(family Cetomimidae)

A network of pores helps this fish feel what goes bump in the dark.

A whalefish lives in the inky depths below 1,000 meters (3,300 feet) called the midnight zone. Its eyes are poorly developed and small—in fact, they lack lenses and are not even capable of forming images. Instead, a whalefish relies on a network of sensory pores that run over the head and down the length of the body. Those pores feel vibrations in the water and allow a whalefish to detect when predators or prey are near. Many fishes have these sensory pores, usually arranged into the lateral line running along their sides. In the whalefish, the pores are quite large and lie along ridges that give the fish a crocodile-like appearance. 

Like many deep-sea animals, whalefishes have a brilliant reddish coloration. Red light does not travel far in seawater and cannot penetrate into the deep sea, so anything red appears black. The intense red color helps a whalefish disappear into the darkness to ambush unsuspecting prey or avoid a hungry predator.

There are 30 species of whalefish in the family Cetomimidae. Most are only 20 centimeters (almost eight inches) long, with the largest species reaching up to 40 centimeters (16 inches) in length. Their name derives from their resemblance to a baleen whale with a broad trunk and a large, gaping mouth for gulping prey. One whalefish MBARI researchers observed had a swollen stomach indicating that it had the recent fortune to gulp in a large fish as prey. 

Whalefishes have rarely been collected alive, so much of their biology remains a mystery. Most research on these fishes has been based on specimens collected by deep-water trawl nets. MBARI’s remotely operated vehicles (ROVs) very rarely encounter these obscure fishes. In the more than 27,000 hours of video MBARI’s ROVs have recorded, we have logged just 16 observations. But each observation offers a valuable chance to learn more about this mysterious resident of the ocean’s midnight zone.

Fast Facts

Maximum Size: 40 centimeters (16 inches)

Depth: 1,500–3,500 meters (4,900–11,500 feet)

Habitat: midwater, in the twilight (mesopelagic) and midnight (bathypelagic) zones

Range: worldwide in tropical and temperate waters

Diet: crustaceans, other fishes


Video clips

Research publications

Choy, C.A., S.H.D. Haddock, and B.H. Robison. (2017). Deep pelagic food web structure as revealed by in situ feeding observations. Proceedings of the Royal Society B, 284: 20172116. doi.org/10.1098/rspb.2017.2116

Robison, B.H. (2004). Deep pelagic biology. Journal of Experimental Marine Biology and Ecology, 300: 253-272. doi.org/10.1016/j.jembe.2004.01.012

Robison, B.H., R.E. Sherlock, and K.R. Reisenbichler (2010). The bathypelagic community of Monterey Canyon. Deep-Sea Research Part II, 57(16): 1551-1556. doi.org/10.1016/j.dsr2.2010.02.021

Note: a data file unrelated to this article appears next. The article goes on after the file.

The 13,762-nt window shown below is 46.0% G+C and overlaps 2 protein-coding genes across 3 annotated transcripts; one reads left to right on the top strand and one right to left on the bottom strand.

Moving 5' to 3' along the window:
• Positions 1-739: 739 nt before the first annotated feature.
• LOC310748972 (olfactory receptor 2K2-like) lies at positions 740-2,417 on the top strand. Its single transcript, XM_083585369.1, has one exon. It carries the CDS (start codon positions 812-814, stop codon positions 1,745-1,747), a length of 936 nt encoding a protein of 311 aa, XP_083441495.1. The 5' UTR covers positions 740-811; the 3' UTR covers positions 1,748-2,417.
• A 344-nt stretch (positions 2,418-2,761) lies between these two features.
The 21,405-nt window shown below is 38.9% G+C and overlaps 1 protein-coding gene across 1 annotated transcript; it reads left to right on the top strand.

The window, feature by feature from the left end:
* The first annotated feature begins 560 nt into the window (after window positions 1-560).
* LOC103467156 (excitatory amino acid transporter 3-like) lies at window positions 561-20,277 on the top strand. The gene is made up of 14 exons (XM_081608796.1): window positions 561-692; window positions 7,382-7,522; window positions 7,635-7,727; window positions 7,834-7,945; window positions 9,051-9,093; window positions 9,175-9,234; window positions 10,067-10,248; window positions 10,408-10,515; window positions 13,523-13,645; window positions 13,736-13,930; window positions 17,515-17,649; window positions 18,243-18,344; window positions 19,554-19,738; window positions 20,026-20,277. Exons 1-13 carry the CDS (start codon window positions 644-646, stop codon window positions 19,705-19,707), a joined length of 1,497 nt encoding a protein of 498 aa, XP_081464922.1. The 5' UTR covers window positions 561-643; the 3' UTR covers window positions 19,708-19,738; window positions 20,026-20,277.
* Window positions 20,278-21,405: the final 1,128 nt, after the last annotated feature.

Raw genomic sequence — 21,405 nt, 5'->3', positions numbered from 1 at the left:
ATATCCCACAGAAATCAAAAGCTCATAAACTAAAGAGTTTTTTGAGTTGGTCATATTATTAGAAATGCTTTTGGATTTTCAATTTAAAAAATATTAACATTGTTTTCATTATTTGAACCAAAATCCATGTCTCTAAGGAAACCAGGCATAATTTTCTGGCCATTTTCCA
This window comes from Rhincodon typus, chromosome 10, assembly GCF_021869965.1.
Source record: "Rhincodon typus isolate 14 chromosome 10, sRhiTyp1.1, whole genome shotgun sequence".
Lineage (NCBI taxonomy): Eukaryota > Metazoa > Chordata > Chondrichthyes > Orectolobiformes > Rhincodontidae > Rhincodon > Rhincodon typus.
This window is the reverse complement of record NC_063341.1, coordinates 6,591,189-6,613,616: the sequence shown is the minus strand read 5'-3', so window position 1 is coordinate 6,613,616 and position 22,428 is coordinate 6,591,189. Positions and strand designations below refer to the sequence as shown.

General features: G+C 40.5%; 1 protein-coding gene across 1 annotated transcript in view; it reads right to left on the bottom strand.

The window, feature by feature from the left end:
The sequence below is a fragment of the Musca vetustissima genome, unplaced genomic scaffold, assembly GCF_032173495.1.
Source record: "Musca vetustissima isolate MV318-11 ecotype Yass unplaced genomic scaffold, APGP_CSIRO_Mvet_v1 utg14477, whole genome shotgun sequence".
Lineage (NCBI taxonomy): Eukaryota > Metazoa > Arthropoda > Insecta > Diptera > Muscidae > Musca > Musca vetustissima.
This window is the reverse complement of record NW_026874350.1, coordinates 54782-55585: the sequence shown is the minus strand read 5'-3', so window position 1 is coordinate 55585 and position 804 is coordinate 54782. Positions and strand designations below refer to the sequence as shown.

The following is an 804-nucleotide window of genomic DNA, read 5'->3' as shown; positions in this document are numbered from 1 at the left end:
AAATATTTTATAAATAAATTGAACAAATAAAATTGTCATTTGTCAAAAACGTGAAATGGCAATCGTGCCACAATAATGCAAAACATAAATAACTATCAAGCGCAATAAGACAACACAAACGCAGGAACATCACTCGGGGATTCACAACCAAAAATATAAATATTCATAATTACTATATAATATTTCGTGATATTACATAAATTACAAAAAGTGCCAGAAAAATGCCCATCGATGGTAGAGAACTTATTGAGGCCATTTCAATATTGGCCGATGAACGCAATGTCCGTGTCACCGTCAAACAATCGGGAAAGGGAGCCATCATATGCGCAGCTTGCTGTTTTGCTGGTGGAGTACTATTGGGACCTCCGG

Data repository
Data policy
Deep-Sea Guide
What is happening in Monterey Bay today?
Central and Northern California Ocean Observing System
Chemical data
Ocean float data
Slough data
Mooring ISUS measurements
Southern Ocean Data
Mooring data
M1 Mooring Summary Data
M1 Asimet
M1 download Info
M1 EMeter
Molecular and genomics data
ESP Web Portal
Seafloor mapping
Soundscape Listening Room
Upper ocean data
Spatial Temporal Oceanographic Query System (STOQS) Data
Image gallery
Video library
Creature feature
Deep-sea wallpapers
Previous seminars
David Packard Distinguished Lecturers
Research software
Video Annotation and Reference System
System overview
Data Use Policy
Video Tape User Guide
Video File User Guide
Annotation Glossary
Query Interface
Basic User Guide
Advanced User Guide
Query Glossary
VARS publications
VARS datasets used in publications
Oceanographic Decision Support System
MB-System seafloor mapping software
How to download and install MB-System
MB-System Documentation
MB-System Announcements
MB-System Announcements (Archive)
MB-System FAQ
MB-System Discussion Lists
MB-System YouTube Tutorials
Matlab scripts: Linear regressions
Introduction to Model I and Model II linear regressions
A brief history of Model II regression analysis
Index of downloadable files
Summary of modifications
Regression rules of thumb
Results for Model I and Model II regressions
Graphs of the Model I and Model II regressions
Which regression: Model I or Model II?
Matlab scripts: Oceanographic calculations
Matlab scripts: Sound velocity
Visual Basic for Excel: Oceanographic calculations
Educational resources
Navigating STEM careers
MBARI Summer Internship Program
2017 Summer Interns Blog
Education and Research: Testing Hypotheses (EARTH)
EARTH workshops
2016—New Brunswick, NJ
2015—Newport, Oregon
2016 Satellite workshop—Pensacola, FL
2016 Satellite workshop—Beaufort, NC
EARTH resources
EARTH lesson plans
Lesson plans—published
Lesson plans—development
Lesson drafts—2015
Lesson drafts—2016 Pensacola
Adopt-A-Float Program
Center for Microbial Oceanography: Research and Education (C-MORE) Science Kits
Science at home: Curriculum and resources
Sample archive
SciComm Resources